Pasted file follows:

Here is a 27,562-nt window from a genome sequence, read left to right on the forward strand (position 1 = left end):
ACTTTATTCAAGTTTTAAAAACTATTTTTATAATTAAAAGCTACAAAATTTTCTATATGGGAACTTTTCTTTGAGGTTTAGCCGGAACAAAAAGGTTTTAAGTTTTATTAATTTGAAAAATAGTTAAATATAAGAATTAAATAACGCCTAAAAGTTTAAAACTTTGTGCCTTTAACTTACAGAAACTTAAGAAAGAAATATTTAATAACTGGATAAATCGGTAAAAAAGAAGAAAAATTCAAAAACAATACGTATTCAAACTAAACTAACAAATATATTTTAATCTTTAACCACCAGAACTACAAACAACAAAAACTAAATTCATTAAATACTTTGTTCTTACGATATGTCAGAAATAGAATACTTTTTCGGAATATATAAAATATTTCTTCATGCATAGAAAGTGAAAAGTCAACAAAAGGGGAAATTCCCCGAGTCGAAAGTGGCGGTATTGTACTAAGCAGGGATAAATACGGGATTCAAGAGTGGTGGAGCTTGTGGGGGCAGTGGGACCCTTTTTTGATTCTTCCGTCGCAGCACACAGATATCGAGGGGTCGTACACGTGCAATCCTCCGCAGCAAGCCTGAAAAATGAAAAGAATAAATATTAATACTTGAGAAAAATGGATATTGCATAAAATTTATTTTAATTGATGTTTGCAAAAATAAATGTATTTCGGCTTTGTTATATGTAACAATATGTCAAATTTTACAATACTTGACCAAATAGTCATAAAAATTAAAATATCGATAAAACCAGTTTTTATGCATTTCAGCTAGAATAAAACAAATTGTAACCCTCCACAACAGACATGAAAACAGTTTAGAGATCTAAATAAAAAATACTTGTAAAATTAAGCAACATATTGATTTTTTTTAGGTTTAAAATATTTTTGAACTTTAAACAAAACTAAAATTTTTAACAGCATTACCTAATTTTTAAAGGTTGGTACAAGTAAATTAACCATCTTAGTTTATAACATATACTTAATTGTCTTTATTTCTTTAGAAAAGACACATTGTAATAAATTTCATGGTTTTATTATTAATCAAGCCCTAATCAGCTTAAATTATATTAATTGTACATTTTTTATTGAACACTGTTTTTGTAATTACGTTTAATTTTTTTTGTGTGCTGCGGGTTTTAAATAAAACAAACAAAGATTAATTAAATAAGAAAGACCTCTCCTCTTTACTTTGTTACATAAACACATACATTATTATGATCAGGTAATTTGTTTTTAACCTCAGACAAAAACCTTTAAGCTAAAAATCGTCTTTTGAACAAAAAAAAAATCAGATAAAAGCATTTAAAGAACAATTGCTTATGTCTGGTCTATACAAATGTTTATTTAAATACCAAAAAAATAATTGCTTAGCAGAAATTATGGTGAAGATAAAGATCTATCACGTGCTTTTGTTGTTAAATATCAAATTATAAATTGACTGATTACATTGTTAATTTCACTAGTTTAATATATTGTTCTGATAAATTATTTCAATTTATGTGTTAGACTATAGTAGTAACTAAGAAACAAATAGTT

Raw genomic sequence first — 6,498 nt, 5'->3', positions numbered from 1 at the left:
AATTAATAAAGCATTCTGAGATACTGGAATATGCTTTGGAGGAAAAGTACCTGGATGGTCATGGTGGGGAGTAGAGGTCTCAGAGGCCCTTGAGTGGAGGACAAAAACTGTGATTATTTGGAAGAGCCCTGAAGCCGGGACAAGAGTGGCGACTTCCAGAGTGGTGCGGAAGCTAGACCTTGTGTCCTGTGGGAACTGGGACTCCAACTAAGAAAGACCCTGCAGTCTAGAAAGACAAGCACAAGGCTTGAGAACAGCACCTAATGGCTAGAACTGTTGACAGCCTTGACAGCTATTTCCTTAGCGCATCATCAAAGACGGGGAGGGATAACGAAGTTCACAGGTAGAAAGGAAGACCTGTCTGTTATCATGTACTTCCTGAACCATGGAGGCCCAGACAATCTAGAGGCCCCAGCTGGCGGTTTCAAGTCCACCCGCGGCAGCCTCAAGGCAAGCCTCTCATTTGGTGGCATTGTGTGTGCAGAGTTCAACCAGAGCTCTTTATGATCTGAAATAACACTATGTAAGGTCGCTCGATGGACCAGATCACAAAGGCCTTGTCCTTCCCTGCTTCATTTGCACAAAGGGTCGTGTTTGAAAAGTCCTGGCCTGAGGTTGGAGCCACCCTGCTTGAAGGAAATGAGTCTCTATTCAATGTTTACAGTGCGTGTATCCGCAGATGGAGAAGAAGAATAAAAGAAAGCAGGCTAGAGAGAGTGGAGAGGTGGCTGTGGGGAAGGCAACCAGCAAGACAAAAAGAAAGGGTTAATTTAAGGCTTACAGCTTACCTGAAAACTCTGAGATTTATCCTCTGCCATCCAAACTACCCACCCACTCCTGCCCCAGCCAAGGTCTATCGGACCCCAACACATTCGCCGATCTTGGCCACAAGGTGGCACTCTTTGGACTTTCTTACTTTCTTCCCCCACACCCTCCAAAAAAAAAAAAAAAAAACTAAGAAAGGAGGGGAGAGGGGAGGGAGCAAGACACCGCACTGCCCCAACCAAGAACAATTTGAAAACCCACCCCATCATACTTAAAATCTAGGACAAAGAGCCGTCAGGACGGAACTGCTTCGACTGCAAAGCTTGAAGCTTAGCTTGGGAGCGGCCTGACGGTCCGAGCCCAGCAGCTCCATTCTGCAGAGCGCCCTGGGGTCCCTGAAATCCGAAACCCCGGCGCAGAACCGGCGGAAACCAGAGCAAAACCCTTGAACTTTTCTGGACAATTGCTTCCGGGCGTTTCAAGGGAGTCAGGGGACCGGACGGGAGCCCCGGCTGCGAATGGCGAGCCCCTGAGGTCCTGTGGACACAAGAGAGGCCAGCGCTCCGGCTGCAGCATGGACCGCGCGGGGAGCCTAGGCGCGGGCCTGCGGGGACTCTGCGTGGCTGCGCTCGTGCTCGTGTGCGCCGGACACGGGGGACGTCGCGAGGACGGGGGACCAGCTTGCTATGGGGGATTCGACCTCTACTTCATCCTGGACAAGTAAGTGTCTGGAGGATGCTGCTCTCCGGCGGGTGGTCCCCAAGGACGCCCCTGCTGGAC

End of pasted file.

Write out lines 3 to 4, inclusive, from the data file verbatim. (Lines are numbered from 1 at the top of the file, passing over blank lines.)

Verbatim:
Raw genomic sequence first — 6,498 nt, 5'->3', positions numbered from 1 at the left:
AATTAATAAAGCATTCTGAGATACTGGAATATGCTTTGGAGGAAAAGTACCTGGATGGTCATGGTGGGGAGTAGAGGTCTCAGAGGCCCTTGAGTGGAGGACAAAAACTGTGATTATTTGGAAGAGCCCTGAAGCCGGGACAAGAGTGGCGACTTCCAGAGTGGTGCGGAAGCTAGACCTTGTGTCCTGTGGGAACTGGGACTCCAACTAAGAAAGACCCTGCAGTCTAGAAAGACAAGCACAAGGCTTGAGAACAGCACCTAATGGCTAGAACTGTTGACAGCCTTGACAGCTATTTCCTTAGCGCATCATCAAAGACGGGGAGGGATAACGAAGTTCACAGGTAGAAAGGAAGACCTGTCTGTTATCATGTACTTCCTGAACCATGGAGGCCCAGACAATCTAGAGGCCCCAGCTGGCGGTTTCAAGTCCACCCGCGGCAGCCTCAAGGCAAGCCTCTCATTTGGTGGCATTGTGTGTGCAGAGTTCAACCAGAGCTCTTTATGATCTGAAATAACACTATGTAAGGTCGCTCGATGGACCAGATCACAAAGGCCTTGTCCTTCCCTGCTTCATTTGCACAAAGGGTCGTGTTTGAAAAGTCCTGGCCTGAGGTTGGAGCCACCCTGCTTGAAGGAAATGAGTCTCTATTCAATGTTTACAGTGCGTGTATCCGCAGATGGAGAAGAAGAATAAAAGAAAGCAGGCTAGAGAGAGTGGAGAGGTGGCTGTGGGGAAGGCAACCAGCAAGACAAAAAGAAAGGGTTAATTTAAGGCTTACAGCTTACCTGAAAACTCTGAGATTTATCCTCTGCCATCCAAACTACCCACCCACTCCTGCCCCAGCCAAGGTCTATCGGACCCCAACACATTCGCCGATCTTGGCCACAAGGTGGCACTCTTTGGACTTTCTTACTTTCTTCCCCCACACCCTCCAAAAAAAAAAAAAAAAAACTAAGAAAGGAGGGGAGAGGGGAGGGAGCAAGACACCGCACTGCCCCAACCAAGAACAATTTGAAAACCCACCCCATCATACTTAAAATCTAGGACAAAGAGCCGTCAGGACGGAACTGCTTCGACTGCAAAGCTTGAAGCTTAGCTTGGGAGCGGCCTGACGGTCCGAGCCCAGCAGCTCCATTCTGCAGAGCGCCCTGGGGTCCCTGAAATCCGAAACCCCGGCGCAGAACCGGCGGAAACCAGAGCAAAACCCTTGAACTTTTCTGGACAATTGCTTCCGGGCGTTTCAAGGGAGTCAGGGGACCGGACGGGAGCCCCGGCTGCGAATGGCGAGCCCCTGAGGTCCTGTGGACACAAGAGAGGCCAGCGCTCCGGCTGCAGCATGGACCGCGCGGGGAGCCTAGGCGCGGGCCTGCGGGGACTCTGCGTGGCTGCGCTCGTGCTCGTGTGCGCCGGACACGGGGGACGTCGCGAGGACGGGGGACCAGCTTGCTATGGGGGATTCGACCTCTACTTCATCCTGGACAAGTAAGTGTCTGGAGGATGCTGCTCTCCGGCGGGTGGTCCCCAAGGACGCCCCTGCTGGAC